If I Were a Car Dealer…

I would shape my thoughts and actions as someone running multiple dealerships in ways that would be consistent with my product lines, my staff, my locations, and develop a true understanding of today’s car customers and how best to get them to visit my showrooms over my competition.

I would be focused on the enormous investment I have made in my car and truck inventory and understand that we must “move” these products as quickly as possible as I am carrying a hefty note every month in the form of a line of credit from my bank or banks. After all, once all the cars and trucks are sold to me by the manufacturer, I own them. There are no returns in my business.

I would also understand that while I think and plan for the long run, my investment and the time I need to become profitable is short. My business is right now as every day a car remains on my lot is a finance cost I absorb. So you see, time is never on my side and decisions I make directly impact my future and that of my teams at each dealership. Nowadays, I only talk to business people who appreciate that aspect of my profession. I have little use for anyone who does not. Sorry, nothing personal, but this is my business.

I would only deal with people who understood that basic fact of the auto business as they are the ones who will work towards the “right now” of my business. And yes, I can be short, right to the point, and sometimes less than gentle. That’s not who I am, but rather who I have to be to succeed, and indeed, survive in this highly competitive and fast-changing business. 

And while there is so much to concern myself with from a dealer’s point of view, my success will largely depend on how well I know my customers, their habits and lifestyles, and how to reach them…every day. For you see, I am really in the trust business. My customers trust our dealerships to give them a fair price, a safe and efficient vehicle, a respect for their heritage and ethnic background, and to become the dealership they will turn to over a lifetime of buying and trading in their vehicles. Buying a car or truck is for most Americans, the second biggest investment in their lifetimes.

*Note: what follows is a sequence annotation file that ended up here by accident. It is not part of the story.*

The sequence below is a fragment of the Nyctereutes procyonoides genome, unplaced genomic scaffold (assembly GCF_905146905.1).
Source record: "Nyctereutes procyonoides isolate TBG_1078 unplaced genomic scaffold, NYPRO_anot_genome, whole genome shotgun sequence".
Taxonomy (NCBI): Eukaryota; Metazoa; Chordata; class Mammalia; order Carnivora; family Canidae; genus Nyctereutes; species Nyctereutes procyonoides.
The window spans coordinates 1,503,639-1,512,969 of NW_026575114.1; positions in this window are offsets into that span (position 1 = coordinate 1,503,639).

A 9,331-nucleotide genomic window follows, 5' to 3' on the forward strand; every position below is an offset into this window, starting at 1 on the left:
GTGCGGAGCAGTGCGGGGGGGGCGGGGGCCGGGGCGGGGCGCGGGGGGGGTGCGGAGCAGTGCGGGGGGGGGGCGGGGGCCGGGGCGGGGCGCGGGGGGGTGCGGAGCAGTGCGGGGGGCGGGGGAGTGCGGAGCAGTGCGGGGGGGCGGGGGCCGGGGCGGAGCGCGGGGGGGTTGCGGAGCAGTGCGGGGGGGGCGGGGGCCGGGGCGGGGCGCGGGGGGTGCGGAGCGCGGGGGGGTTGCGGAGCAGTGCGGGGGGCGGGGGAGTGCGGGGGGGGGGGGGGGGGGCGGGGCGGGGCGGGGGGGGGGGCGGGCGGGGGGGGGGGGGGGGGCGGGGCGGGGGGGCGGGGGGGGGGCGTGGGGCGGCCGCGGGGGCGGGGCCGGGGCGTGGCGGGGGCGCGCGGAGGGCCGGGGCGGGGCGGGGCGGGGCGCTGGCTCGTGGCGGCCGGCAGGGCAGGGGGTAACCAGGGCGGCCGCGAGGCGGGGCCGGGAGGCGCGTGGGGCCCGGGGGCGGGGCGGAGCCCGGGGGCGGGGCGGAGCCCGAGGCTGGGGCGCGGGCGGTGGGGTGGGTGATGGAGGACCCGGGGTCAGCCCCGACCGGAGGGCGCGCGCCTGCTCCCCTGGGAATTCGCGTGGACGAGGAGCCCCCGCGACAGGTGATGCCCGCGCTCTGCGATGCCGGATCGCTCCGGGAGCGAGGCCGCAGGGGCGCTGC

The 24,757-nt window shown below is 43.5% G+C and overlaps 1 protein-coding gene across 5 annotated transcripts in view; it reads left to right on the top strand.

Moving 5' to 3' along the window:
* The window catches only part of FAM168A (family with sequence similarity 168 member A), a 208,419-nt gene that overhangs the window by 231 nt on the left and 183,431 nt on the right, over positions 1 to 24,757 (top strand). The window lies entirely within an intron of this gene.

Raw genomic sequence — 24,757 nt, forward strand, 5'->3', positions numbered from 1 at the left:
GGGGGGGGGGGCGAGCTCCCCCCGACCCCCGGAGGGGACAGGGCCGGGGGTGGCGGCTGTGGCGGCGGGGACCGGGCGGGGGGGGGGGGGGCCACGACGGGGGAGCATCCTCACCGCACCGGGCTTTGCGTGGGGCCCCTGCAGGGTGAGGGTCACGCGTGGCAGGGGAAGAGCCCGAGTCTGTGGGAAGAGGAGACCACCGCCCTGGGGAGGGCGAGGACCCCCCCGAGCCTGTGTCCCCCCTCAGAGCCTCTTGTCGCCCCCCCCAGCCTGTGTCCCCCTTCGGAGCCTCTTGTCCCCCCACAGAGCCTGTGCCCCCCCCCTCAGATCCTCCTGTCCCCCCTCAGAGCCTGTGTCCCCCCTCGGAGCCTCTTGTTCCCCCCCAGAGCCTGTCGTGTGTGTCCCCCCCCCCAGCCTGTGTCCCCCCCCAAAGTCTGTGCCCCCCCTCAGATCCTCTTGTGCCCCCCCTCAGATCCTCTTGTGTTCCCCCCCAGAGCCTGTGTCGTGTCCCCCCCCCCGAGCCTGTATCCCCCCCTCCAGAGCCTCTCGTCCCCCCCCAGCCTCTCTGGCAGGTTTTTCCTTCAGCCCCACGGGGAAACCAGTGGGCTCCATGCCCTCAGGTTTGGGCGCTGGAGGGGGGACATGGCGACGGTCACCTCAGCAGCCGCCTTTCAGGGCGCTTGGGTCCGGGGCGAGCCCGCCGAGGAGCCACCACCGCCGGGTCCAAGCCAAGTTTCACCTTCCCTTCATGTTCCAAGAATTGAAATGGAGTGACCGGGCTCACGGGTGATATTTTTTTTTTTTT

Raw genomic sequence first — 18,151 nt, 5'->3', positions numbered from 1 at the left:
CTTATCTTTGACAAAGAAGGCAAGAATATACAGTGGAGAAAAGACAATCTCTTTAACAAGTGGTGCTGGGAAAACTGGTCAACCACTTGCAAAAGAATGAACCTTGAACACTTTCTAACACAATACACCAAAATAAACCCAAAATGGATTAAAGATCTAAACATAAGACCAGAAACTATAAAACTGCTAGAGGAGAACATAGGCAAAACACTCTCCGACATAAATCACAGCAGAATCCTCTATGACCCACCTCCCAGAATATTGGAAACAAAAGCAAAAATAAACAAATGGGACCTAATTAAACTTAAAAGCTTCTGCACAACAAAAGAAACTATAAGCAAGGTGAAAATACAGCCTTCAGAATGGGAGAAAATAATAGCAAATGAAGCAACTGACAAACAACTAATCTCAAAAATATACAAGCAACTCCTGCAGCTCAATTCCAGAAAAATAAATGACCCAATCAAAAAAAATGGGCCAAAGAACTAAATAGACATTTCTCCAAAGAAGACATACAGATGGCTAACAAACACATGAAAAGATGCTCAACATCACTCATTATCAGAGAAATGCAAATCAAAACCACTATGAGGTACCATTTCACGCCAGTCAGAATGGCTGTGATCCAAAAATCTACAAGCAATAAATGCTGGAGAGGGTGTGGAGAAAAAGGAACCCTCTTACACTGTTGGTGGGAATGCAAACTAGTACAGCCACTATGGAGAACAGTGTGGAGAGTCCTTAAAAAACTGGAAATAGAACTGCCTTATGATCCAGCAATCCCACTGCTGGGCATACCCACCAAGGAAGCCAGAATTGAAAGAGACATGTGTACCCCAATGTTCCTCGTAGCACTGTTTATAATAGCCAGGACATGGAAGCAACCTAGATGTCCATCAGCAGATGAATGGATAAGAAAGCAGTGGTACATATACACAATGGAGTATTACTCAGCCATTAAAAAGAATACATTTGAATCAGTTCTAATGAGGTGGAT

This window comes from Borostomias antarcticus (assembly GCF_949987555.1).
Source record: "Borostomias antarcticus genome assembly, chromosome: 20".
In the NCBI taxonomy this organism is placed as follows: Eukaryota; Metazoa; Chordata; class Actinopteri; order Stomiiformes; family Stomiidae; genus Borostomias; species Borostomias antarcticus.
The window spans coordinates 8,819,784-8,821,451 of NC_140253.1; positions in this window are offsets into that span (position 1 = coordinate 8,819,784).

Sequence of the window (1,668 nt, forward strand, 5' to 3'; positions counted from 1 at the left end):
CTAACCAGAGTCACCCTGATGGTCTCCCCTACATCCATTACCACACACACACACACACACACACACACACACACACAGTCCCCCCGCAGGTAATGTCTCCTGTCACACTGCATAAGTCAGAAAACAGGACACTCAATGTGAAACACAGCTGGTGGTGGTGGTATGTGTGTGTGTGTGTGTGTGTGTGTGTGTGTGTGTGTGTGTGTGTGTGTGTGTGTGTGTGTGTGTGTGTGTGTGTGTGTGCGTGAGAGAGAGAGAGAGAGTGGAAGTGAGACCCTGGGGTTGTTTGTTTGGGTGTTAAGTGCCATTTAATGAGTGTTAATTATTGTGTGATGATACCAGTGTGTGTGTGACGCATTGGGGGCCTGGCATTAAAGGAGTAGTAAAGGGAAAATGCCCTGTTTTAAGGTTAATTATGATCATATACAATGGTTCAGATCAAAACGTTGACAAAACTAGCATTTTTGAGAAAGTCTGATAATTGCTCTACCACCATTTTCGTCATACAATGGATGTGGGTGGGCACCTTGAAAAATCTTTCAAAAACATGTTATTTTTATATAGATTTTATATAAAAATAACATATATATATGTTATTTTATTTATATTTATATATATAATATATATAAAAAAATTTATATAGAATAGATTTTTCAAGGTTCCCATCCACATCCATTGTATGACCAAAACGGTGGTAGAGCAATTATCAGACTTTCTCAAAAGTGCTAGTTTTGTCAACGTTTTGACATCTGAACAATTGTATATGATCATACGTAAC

To effectively market my business, I would rely on facts and research that I discovered to determine an advertising strategy that worked for me and my dealerships. I would take the time to meet with serious media professionals who understood my business before walking into my dealerships. And while I would already know where my business is heading and what advertising media can get me there, I would keep an open mind for new information I may have missed.

I would know the following about Southern California media based on facts and not opinions:

  • That reaching my customers is getting harder and harder as their media usage keeps evolving and new media seem to come and go in a flash.
  • That our dealerships are currently using search engines for leads and that has given us increased hits to our websites but has not translated into real sales numbers I can rely on at this point. It’s a bit too hit-and-miss for me and what we need to achieve. The factory keeps pushing this approach but the results so far have been inconsistent.
  • That traditional TV has a huge DVR issue here and around the country. My research shows that 60% of Americans now own and use a DVR to skip over TV commercials. I need to look at my costs here as I know 36% of every dollar invested is NOT being watched by my potential customer base. I also keep reading about Netflix and how their model is changing traditional TV watching habits rapidly. Saying that, I know that TV is a huge reach medium, it’s the amount I am investing in it that needs further review.
  • With newspaper circulation dropping by 38% over the past 5 years, it’s clear I am not investing much in that medium. I am, however, impressed with their page views on their websites and will continue to have a presence there, at least in key sections of the site.
  • I hear a lot about “Internet Radio” but I’m not sure that playing my commercials in that music-only environment is where I should be. I want a responsive audience and not one that feels I am intruding on them. I just read a study that shows significant dissatisfaction with Pandora over their increased commercial load by its listeners. Why would I want to irritate my customers in the wrong environment?